Danielle McCarthy

Domestic Travel

Freedom camping: Australia vs New Zealand

Freedom camping: Australia vs New Zealand

Freedom campers in New Zealand may think they have it tough, but Tony Allsop reckons the Aussies have it even tougher.

Born in Wellington in 1940, Allsop fell for the freedom camping lifestyle when he first moved to Australia at 19 and went on to carve out a career in writing and taking photos for caravan magazines on both sides of the ditch.

Now retired and based in Queensland's Mackay, he still freedom camps regularly, but says the days of going walkabout (or driveabout) and expecting to be able to set up camp in a secluded spot in the wilds are long gone.

"In New Zealand there are many free camping spots and councils even set up places for free campers. Here now, councils are making it illegal to camp unless you are completely self-sufficient, have holdings tanks for both grey and black water and there's a limit to how long you can stay."

Many so-called free camping areas in Australia are now patrolled and have introduced fees "as the rubbish and toilet paper has become intolerable"

"Rubbish left at sites is a big problem in Australia, whereas it was not so bad in New Zealand [on a recent trip]. Backpackers are often blamed in Australia and we have had some bad experiences here with them. Once, two of them high on drugs wanted to fight us at 1am."

The costs associated with maintaining caravan parks have forced many to close or sell to developers, he said, pointing to the recent example of Discovery Parks buying the Top Parks brand. 

Allsop is a camper of the old-school variety, having spent his formative years travelling around the East Cape, Napier and other parts of the North Island with his camping-mad dad. He slept in an old army surplus pup tent alongside his parents' larger canvas one until the family upgraded to a comparatively flash plywood caravan with louvre windows when he was 10.  

"Compared to these days it was all very primitive. Caravan parks just had toilets and showers - that was about all."

On his first working holiday in Australia, he met three fellow Kiwis who were travelling around the country in an old Plymouth and even older Chrysler towing two caravans (old as well of course) and decided to join them. 

"Two of the guys had girlfriends travelling with them so I had to sleep in the Plymouth or cheap hotels."

Despite the dodgy accommodation and poor state of state of the roads in Queensland at the time - most were dirt and some were little more than tracks - he was hooked. 

After two years back in Wellington, he moved to Brisbane permanently and married his girlfriend Denyse, a doctor who luckily happened to love camping just as much as he did. 

In 1974, the couple set off in their new two-door Ford Falcon on what was to become the first of several "round-Oz" trips. 

"We freedom camped a lot, sleeping in the car or beside it in sleeping bags on a deserted beach."

They spent a year on the road, covering thousands of miles and picking up work whenever and wherever they needed it. 

"We met very little traffic and most roads were dirt. It was a real adventure in those days."

While the couple now travel in relative luxury in a well-equipped modern caravan, they consider their second round-Oz trip in 1988  - in a 1986 Holden with a small off-road camper - as the greatest camping trip of their lives.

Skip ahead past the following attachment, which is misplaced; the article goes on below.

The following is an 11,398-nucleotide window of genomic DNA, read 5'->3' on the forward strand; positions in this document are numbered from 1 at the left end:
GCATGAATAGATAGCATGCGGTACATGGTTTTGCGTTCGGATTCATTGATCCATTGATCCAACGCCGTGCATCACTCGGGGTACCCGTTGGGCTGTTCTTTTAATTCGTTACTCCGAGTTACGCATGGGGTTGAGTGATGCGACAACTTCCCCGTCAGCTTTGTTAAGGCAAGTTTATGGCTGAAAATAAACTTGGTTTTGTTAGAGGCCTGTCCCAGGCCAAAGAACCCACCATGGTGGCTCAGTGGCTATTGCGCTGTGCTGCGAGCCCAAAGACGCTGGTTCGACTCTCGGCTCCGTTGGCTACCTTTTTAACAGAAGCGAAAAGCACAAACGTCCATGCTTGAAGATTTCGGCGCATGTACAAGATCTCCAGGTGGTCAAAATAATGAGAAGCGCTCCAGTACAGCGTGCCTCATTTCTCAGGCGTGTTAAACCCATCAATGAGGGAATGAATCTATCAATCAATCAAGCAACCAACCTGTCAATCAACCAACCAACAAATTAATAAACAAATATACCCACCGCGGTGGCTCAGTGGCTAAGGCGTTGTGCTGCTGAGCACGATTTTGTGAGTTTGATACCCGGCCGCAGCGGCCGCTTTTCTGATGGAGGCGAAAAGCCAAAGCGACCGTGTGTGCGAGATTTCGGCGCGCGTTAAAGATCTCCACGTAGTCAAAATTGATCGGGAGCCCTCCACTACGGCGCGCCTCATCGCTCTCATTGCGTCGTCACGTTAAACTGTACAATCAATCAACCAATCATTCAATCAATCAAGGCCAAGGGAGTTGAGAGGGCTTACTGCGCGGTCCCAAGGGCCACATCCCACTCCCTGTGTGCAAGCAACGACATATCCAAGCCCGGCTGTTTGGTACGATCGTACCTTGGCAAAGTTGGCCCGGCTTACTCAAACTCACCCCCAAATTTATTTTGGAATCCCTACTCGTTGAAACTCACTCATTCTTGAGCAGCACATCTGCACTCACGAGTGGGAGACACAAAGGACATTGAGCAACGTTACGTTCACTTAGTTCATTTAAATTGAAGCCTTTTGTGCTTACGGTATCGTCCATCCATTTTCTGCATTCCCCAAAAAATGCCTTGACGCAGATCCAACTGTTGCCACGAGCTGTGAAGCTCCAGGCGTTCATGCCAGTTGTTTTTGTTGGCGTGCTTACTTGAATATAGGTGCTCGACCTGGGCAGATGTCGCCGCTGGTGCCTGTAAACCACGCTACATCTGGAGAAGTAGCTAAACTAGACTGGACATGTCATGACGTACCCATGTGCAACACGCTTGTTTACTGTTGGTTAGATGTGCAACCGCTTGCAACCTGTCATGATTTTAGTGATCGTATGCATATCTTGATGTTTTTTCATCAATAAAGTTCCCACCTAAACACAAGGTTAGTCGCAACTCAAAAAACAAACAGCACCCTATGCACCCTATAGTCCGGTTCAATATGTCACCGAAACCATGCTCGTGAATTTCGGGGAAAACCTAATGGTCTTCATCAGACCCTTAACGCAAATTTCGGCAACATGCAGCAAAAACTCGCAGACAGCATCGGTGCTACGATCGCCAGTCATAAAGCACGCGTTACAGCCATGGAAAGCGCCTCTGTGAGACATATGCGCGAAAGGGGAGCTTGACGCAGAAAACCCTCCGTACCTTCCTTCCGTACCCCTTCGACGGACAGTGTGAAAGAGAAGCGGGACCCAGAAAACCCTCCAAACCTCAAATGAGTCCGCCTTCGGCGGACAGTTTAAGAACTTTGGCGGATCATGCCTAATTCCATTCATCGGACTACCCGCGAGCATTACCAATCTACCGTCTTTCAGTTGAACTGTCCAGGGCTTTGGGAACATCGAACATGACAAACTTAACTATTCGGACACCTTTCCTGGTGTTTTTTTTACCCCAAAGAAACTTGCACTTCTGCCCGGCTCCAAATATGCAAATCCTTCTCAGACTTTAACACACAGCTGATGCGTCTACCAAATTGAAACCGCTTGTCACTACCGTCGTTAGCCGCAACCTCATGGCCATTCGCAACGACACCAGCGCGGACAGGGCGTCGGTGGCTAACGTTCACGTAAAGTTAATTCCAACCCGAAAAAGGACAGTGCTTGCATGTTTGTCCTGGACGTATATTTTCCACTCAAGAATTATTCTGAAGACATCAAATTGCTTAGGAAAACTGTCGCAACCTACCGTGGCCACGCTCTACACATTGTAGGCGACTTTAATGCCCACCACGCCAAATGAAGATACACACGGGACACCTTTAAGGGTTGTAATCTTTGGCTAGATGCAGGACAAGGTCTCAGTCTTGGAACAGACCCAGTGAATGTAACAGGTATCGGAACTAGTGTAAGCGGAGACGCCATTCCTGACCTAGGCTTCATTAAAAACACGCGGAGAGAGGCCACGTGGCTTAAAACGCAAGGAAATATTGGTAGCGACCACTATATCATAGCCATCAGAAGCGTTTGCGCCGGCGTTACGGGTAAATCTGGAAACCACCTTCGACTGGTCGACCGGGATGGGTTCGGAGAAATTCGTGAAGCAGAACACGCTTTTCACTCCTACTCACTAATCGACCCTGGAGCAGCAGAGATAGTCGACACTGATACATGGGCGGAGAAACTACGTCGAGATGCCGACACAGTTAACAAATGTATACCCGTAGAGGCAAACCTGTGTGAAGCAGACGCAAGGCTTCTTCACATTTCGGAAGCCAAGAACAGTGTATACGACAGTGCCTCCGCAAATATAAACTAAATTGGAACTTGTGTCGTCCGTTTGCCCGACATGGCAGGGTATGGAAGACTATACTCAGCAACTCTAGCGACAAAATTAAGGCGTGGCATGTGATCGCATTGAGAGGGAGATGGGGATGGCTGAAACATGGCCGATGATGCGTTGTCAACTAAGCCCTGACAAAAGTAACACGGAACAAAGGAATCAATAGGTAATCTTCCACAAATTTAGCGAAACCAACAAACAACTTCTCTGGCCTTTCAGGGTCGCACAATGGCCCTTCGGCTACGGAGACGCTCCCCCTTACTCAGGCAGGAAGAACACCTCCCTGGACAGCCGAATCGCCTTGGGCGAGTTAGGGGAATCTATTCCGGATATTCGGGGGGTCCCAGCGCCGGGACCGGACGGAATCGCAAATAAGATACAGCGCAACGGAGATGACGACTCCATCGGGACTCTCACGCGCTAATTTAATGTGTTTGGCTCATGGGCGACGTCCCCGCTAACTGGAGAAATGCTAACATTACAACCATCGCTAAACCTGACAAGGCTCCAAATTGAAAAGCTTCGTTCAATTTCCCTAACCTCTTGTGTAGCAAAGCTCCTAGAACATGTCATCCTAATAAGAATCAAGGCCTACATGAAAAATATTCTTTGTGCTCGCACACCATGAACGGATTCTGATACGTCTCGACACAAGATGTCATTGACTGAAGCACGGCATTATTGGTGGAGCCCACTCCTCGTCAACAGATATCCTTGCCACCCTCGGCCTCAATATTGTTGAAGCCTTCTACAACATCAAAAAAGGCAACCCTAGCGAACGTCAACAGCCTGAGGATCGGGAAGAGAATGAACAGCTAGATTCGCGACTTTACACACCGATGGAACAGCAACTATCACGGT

"We stayed mainly off-road on this 10-month trip and saw very few people as caravans with all the ensuites, batteries and DC-DC chargers... We camped on wonderful isolated beaches, in national parks and the made the most of our small camper with no real amenities apart from those I put in ... We really felt like explorers as some places had seen no traffic for a long time."

But while it might have been basic, their camper was still more or less self sufficient. Allsop had installed a battery under the seat - which they used to power two lights, one inside and one out - they used a black plastic bag left out in the sun as a shower and carried a gas stove, small fridge-freezer and port-a-loo. 

Returning home, the couple had an eight-year flirtation with boating before returning to their true love of caravanning. 

Allsop had begun freelancing for RV magazines when they set out on their third Australian tour in 2001, this time in a custom-built Roadstar caravan with low-power features which allowed them to stay off-road for a week without having to recharge their batteries. They had such a good time that they simply kept going - and going (they've only just settled down after 17 years of spending six months on the road). Denyse retired from medicine to help Allsop write, take photographs and shoot video and he says they "did very well". 

The couple enjoyed a mixture of freedom camping at staying at caravan parks. 

"Solitude, having a quiet beach or tropical forest to ourselves was wonderful and yet staying overnight sometimes in a van park was also good. The happy hours, community barbecues and companionship of other campers was very welcome in some van parks."

These days, however, Allsop finds himself whether freedom camping in Australia has changed irrevocably - for the worse. 

The couple have had several bad experiences in freedom campsites near towns where "youths have run rampant on drugs and alcohol.

"Nowadays we always make sure there are other campers there and try to get an off-road site by about midday, as they tend to become full in Australia by around 2pm."

Some popular sites are crowded with more than 200 vehicles during high season and they are usually packed in like proverbial sardines.

"You are parked as close as or closer to your neighbour than in a van park and on a dusty site. You also have no control over noisy neighbours. Apart from the cost, is it worth it?"

Have you been freedom camping?

Written by Lorna Thornber. First appeared on Stuff.co.nz.